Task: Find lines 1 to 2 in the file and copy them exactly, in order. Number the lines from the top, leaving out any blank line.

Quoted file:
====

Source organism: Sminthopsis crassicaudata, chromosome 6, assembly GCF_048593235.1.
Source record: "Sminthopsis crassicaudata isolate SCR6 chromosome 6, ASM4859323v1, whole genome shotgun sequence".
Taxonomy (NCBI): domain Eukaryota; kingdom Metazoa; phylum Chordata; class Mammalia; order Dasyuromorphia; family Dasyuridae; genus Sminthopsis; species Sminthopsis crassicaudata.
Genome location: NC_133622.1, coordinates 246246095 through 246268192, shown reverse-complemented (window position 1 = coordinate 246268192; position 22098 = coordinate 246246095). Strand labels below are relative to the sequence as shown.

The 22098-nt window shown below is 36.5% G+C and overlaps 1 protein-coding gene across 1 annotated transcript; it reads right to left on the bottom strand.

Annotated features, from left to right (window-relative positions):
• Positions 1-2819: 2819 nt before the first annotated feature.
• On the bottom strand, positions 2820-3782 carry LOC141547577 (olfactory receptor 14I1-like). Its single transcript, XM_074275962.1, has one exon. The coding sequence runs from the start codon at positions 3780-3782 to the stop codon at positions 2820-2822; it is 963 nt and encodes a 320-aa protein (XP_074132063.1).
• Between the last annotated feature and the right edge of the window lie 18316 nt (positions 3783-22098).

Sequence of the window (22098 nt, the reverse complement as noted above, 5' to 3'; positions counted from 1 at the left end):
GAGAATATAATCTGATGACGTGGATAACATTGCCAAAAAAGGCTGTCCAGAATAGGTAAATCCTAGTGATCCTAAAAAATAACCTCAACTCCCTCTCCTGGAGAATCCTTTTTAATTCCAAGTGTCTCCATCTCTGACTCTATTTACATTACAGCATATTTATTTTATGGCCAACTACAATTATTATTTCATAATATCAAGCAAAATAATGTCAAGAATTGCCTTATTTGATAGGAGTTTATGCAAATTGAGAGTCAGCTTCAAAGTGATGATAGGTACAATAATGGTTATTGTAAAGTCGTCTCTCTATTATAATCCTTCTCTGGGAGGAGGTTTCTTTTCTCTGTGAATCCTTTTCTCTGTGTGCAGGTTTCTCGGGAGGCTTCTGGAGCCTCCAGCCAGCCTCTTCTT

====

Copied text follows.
Source organism: Sminthopsis crassicaudata, chromosome 6, assembly GCF_048593235.1.
Source record: "Sminthopsis crassicaudata isolate SCR6 chromosome 6, ASM4859323v1, whole genome shotgun sequence".